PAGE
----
How the nervous, endocrine, renal, respiratory and cardiovascular system works together to help maintain homeostasis in blood volume, blood pressure and blood PH?
When the blood pressure in the aorta rises, the arterial wall stretches and excites increased activities within the baroreceptors. Next, the information is conveyed through the nerves to the cardio regulator center which triggers the mechanism that lowers the blood pressure to a normalized level. When lowering the blood pressure, there is a decline in the sympathetic input (SI) as well as a rise in the parasympathetic input (PI) to the cardiovascular system (Blaustein et al. H1031). However, when the sympathetic stimulation is shut, and parasympathetic stimulation is boosted, it results to a decline in the pulse rate as well as stroke volume which then lowers the CO (cardiac output) and BP. Also, when the baroreceptors sense that the BP is too elevated, the cardio regulatory center lowers the SI to the blood vessels which leads to vasodilation that causing a decline in the total resistance pressure as well as a decline in the BP. The opposite occurs when the aorta baroreceptors detect a decline in BP. A drop in the BP causes a decline in action potential sent to the regulatory center of the cardio. Hence to raise BP, the body creates an upsurge in sympathetic nerve activity (SNA) via the SA node making it often fire thus increasing the pulse rate. (Chovatiya et al. 282) Also, the heart muscle is forced to pump with greater force thus increasing the stroke volume.
The normal blood PH is 7.4. When a person has a PH below than 7.4 he’s considered to have acidosis while a rise above the normal PH is alknanosis. To maintain a normal PH, the body fluids should be buffered. This is a blend of compounds that can reduce hydroxyl ions or Hydrogen ions to keep a normal PH. in the blood and within cells, proteins are the most effective buffers and hemoglobin absorbs excess H+ when not transporting oxygen (Kohan et al. 70). The concentration of buffering substances such as carbonates and phosphates is present in the blood and the tissue fluids and is regulated by the kidney or the lungs. When the concentration of H+ in the blood is very high, the respiratory center of the brain is sparked and the breathing rate rises. As the CO2 is expelled, the PH goes back to normal since the gas is acidic. The kidneys also good mechanisms through which the blood PH can be controlled. They can either form an alkaline or acidic urine, this bringing the H+ concentration to normal. According to Putnam et al. (H1219), when the kidneys form an acidic urine, H+ are expelled and in alkaline urine HCO3- are expelled. However, it should be noted that the blood PH is regulated in three ways. Buffers within the body fluids and the cells react to control the H+ and OH- concentration. Ultimately, the pulmonary system requires some time to bring the effects as the kidney takes up to twenty hours.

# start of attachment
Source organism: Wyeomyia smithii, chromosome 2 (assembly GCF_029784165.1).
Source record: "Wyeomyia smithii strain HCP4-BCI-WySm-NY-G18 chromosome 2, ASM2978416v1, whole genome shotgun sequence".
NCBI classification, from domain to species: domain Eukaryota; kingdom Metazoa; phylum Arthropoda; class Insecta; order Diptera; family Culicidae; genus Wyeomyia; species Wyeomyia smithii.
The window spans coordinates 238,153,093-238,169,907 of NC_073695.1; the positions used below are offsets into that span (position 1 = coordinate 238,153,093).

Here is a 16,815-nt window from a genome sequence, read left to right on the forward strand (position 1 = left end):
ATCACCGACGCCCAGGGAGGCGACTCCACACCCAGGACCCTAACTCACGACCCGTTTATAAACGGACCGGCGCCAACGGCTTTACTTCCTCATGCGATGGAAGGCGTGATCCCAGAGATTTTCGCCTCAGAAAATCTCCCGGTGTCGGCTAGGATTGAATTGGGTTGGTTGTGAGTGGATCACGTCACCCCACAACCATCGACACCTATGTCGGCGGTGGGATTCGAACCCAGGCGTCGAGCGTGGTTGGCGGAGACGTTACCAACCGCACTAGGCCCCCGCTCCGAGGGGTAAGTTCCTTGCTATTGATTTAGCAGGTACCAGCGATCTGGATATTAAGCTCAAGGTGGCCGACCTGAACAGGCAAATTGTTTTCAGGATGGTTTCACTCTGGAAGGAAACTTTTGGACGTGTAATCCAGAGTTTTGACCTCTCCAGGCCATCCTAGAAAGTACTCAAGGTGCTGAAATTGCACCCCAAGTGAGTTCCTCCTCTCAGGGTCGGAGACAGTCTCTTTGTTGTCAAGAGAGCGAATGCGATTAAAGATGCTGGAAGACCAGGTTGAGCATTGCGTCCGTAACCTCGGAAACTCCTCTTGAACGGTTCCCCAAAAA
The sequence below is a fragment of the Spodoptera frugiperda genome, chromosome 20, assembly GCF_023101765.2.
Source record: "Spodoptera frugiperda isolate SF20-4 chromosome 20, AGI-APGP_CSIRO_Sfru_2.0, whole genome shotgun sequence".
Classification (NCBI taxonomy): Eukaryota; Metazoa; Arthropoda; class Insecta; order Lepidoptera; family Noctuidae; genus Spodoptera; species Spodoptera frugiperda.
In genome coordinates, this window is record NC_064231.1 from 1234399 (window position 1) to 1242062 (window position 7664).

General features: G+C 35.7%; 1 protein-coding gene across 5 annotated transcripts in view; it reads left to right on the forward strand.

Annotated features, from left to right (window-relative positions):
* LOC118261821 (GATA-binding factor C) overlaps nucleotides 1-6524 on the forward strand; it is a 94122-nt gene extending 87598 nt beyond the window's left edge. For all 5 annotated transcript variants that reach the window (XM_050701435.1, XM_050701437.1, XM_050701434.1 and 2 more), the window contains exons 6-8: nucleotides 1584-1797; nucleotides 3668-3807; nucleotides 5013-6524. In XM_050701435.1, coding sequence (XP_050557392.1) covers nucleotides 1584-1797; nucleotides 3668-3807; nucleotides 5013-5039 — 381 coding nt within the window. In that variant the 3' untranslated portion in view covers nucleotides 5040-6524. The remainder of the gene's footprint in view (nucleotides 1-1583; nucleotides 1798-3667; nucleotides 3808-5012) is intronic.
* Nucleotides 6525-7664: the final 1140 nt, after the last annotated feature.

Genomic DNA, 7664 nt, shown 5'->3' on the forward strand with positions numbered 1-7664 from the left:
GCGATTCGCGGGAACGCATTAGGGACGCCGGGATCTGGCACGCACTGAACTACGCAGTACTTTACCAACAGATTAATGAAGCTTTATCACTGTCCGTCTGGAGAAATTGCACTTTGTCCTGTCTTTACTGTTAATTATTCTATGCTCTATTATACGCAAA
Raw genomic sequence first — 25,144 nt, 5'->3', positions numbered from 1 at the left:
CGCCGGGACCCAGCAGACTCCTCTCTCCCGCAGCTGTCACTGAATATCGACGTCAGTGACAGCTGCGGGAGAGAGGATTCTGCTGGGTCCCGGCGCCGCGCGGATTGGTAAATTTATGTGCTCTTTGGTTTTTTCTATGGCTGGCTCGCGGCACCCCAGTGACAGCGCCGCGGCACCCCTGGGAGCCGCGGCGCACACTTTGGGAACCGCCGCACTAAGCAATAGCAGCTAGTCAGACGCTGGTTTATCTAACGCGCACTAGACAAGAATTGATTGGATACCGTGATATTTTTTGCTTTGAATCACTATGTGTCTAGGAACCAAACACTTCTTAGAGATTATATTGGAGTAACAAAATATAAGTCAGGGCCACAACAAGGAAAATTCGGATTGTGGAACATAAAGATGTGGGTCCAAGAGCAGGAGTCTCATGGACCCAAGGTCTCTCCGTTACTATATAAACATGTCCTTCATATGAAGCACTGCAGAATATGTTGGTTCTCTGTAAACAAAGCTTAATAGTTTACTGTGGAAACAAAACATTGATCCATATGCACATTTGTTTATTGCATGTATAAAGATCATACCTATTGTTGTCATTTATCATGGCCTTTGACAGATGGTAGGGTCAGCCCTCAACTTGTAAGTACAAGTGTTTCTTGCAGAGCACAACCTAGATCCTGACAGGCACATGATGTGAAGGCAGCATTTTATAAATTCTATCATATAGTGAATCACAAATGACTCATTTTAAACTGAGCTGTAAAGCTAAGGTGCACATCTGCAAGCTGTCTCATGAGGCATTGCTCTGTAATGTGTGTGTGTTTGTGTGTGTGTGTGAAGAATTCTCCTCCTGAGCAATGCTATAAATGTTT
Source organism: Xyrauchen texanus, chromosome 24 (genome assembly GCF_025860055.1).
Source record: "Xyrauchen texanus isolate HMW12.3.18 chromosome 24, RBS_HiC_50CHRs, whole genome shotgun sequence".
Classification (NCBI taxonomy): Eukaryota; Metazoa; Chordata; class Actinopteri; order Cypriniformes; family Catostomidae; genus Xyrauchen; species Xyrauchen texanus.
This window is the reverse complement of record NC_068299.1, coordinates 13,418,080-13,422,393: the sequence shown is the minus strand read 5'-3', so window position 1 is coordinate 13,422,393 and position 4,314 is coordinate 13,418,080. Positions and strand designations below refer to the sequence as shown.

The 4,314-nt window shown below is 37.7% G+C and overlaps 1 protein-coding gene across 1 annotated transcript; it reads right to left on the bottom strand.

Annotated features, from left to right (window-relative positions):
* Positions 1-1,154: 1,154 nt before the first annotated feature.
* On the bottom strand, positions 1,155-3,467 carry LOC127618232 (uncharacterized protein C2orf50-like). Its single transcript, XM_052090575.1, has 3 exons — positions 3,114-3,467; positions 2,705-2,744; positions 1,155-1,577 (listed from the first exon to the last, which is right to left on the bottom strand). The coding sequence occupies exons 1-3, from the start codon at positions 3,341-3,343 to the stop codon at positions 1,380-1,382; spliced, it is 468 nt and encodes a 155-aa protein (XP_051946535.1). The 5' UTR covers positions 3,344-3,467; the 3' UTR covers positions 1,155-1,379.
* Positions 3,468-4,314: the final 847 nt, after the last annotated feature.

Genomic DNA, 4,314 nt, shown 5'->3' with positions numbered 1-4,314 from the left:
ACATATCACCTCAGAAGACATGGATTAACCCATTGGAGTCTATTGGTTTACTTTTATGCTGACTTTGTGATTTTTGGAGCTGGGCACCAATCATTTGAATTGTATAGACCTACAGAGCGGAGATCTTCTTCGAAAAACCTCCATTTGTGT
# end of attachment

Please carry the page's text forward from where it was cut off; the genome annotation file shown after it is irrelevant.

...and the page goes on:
Blood is filtered in the glomerulus. The filtrate comprises of water, sodium plus other substances. When the filtrate passes through the kidney, the concentration of sodium is affected via transport of sodium in the tubular wall where it diffuses into intracranial capillaries (Wiig et al. 2803). The water leaves through the tubular section since they are permeable. However, the primary mechanism through which kidney regulates blood volume is through adjustment of sodium and water lost during elimination of urine from the body. At certain regions in the proximal tubules, the transport of sodium is controlled by angiotensin that rises sodium transport hence resulting in sodium retention. In the collecting tubules, the aldosterone hormone is used to speed sodium transport thus resulting in sodium retention and fluid retention in the body. Also, the ADH hormone rises water permeability in the distal tubules thus allowing water to diffuse from the tubular fluid into a highly concentrated solution hence reducing both water loss as well as urine volume. Activation of the RAAS or renin-angiotensin aldosterone systems can also lead to increased water loss in the urine thus leading to an increase in the blood volume. The activation of RAAS occurs during heart failure thus causing fluid retention into the body (Wilding 1230). However, drugs that hinder the formation of angiotensin II boosts the loss of water and sodium hence reducing blood volume. Ultimately, any drug or mechanism that changes the activity of renin angiotensin-aldosterone structure affects the volume of blood in the body.
Blaustein, Mordecai P., et al. "How NaCl raises blood pressure: a new paradigm for the pathogenesis of salt-dependent hypertension." American Journal of Physiology-Heart and Circulatory Physiology 302.5 (2012): H1031-H1049.
Chovatiya, Raj, and Ruslan Medzhitov. "Stress, inflammation, and defense of homeostasis." Molecular cell 54.2 (2014): 281-288.
Kohan, Donald E., et al. "Regulation of blood pressure and salt homeostasis by endothelin." Physiological reviews 91.1 (2011): 1-77.
Putnam, Kelly, et al. "The renin-angiotensin system: a target of and contributor to dyslipidemias, altered glucose homeostasis, and hypertension of the metabolic syndrome." American Journal of Physiology-Heart and Circulatory Physiology 302.6 (2012): H1219-H1230.
Wiig, Helge, et al. "Immune cells control skin lymphatic electrolyte homeostasis and blood pressure." The Journal of clinical investigation 123.7 (2013): 2803.
Wilding, John PH. "The role of the kidneys in glucose homeostasis in type 2 diabetes: clinical implications and therapeutic significance through sodium glucose co-transporter 2 inhibitors." Metabolism 63.10 (2014): 1228-1237.
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